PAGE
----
Life / Health

From exercise to bright-light therapy, how to fight the seasonal blues

The end of daylight-saving time spells major mood trouble for two to five per cent of Canadians, who suffer from seasonal affective disorder, with an additional 15 per cent getting some degree of the blues.

Less daylight can trigger seasonal affective disorder, a type of depression common during the fall and winter.

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Less daylight can trigger seasonal affective disorder, a type of depression common during the fall and winter.

We’re descending into the damp, dark days of late fall — and they’re about to get darker even earlier, thanks to the end of daylight-saving time.

The change is extremely hard on the two to five per cent of Canadians who suffer seasonal affective disorder (SAD), a type of depression that roars back at the same time each year, usually in the fall and winter. An additional 15 per cent of us get some degree of blahs, according to the Centre for Addiction and Mental Health (CAMH).

Symptoms include feeling sad, worthless and irritable, craving sugary foods and carbohydrates, and an intense desire to socially “hibernate,” said clinical psychologist Katy Kamkar in the Work, Stress and Health Program at CAMH.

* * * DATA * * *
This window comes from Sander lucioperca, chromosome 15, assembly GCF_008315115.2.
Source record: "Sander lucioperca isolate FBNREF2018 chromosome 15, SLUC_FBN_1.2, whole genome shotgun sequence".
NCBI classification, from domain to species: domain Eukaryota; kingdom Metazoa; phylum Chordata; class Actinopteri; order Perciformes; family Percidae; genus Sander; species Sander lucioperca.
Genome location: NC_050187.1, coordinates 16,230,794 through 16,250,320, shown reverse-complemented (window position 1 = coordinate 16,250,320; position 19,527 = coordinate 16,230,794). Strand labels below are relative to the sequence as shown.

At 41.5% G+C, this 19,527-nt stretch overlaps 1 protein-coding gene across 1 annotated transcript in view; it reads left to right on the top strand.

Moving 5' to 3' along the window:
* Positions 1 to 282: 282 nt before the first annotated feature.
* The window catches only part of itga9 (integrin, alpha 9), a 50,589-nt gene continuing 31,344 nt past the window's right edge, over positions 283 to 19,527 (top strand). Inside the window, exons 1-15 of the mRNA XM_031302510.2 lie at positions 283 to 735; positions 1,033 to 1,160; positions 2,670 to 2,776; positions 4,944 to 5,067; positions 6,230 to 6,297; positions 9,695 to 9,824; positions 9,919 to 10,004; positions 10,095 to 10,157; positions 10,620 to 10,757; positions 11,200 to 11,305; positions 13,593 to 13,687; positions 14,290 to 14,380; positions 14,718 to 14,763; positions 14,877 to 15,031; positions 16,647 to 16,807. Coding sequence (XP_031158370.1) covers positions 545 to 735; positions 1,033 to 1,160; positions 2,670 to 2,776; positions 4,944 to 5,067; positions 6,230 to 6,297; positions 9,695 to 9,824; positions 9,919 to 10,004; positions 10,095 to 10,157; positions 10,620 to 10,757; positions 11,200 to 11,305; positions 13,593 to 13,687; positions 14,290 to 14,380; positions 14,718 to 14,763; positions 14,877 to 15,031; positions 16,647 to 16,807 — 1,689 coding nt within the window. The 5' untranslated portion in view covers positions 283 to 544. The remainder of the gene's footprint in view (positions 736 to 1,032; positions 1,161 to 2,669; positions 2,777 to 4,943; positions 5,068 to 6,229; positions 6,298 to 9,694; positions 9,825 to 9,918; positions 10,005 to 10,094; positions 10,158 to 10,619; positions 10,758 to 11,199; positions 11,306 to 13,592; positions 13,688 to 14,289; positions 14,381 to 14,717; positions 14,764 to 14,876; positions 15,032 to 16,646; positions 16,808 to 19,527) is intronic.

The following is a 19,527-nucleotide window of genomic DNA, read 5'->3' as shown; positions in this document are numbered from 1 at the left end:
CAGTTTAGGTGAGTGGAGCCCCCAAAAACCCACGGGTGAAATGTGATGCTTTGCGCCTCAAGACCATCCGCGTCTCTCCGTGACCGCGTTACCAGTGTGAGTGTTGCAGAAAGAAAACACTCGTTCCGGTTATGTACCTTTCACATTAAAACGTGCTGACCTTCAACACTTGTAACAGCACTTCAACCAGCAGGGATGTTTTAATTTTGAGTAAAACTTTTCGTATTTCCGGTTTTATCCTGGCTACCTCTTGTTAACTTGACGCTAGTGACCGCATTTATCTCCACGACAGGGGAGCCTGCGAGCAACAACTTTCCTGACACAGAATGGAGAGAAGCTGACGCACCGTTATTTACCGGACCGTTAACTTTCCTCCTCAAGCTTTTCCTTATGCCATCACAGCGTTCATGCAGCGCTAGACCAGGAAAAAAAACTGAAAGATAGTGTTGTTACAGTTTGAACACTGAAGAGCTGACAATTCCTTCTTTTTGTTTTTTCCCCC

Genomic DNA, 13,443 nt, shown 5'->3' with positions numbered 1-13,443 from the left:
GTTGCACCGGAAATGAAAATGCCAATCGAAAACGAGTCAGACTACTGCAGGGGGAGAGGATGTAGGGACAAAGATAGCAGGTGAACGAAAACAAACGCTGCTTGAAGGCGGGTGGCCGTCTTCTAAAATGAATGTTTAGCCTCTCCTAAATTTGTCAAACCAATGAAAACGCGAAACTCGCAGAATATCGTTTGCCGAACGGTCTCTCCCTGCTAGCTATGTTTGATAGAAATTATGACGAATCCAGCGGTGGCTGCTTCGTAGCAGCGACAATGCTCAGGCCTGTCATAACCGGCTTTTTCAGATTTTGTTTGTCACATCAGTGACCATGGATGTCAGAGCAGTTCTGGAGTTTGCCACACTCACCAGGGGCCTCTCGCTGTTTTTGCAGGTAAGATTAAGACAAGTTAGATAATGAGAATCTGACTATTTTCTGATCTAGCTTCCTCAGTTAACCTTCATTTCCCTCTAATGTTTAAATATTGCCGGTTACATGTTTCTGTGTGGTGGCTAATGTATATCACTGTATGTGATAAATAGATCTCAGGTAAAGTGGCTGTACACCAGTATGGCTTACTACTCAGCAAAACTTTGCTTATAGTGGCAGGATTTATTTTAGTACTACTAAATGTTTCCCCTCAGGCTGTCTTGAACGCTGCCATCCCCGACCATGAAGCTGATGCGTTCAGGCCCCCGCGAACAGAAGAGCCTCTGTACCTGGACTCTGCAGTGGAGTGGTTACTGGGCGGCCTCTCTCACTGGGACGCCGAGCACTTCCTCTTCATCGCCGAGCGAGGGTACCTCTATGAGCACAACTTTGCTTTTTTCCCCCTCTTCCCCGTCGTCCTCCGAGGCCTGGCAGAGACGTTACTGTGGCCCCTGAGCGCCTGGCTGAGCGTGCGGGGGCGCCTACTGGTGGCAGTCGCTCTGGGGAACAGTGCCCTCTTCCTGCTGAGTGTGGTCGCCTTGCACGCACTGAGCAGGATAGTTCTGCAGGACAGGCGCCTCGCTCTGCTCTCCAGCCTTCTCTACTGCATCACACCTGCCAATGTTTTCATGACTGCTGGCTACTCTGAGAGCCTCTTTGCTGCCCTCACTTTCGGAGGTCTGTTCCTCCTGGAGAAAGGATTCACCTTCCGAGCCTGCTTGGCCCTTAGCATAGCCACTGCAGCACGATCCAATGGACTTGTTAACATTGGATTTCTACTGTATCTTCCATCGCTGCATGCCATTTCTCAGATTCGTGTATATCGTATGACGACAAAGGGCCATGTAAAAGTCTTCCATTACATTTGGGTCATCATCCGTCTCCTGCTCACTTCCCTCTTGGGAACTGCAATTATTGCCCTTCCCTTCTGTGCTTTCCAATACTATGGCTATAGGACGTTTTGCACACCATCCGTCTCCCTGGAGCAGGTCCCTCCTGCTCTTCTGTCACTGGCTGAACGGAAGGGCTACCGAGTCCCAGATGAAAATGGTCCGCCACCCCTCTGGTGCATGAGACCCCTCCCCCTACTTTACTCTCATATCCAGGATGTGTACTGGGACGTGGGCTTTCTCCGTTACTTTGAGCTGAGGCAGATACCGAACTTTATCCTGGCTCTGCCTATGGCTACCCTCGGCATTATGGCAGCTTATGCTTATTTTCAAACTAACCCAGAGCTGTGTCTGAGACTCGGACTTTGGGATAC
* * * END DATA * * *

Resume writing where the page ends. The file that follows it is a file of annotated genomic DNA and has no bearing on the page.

The good news is you can brighten up. Everyone’s different, but the main strategies are following a healthy diet, striking a balance between socializing and staying in, and exercising every day (it doesn’t matter how), Kamkar said.

For those who seasonally struggle to fall asleep at night and drag themselves out of bed in the morning, she suggests getting stressful stuff out of the way earlier in the day, because it can take up to three hours for your brain to settle down for sleep.

Finally, it’s good to work “constructive, goal-oriented, meaningful activities” into your day, every day, Kamkar added. (Yes: You need to make a plan to have fun and stick to it!)  

Bright-light therapy has been shown in studies to help some people with SAD, probably because autumn and winter darkness can throw off the body’s internal clock, altering mood.

According to the Canadian Mental Health Association, deprivation from natural sources of light is an especially big problem for shift workers and city-dwellers, with their long commutes and cubicle-jockey lifestyles.

In Scandinavia, communities are seeking wider solutions to wintertime sadness. Sweden has been experimenting with installing therapy lamps in bus stops and elementary classrooms. The town of Rjukan, Norway, has installed giant mirrors around its town square to help reflect the paltry winter sunlight down onto the people below.

There's nothing so ambitious afoot in Toronto yet (and to be fair, we're at a lower latitude). For now, "Though it may not be sunny outside, you can still benefit from daylight," by going outside regularly and doing work or reading near a window, Kamkar said.

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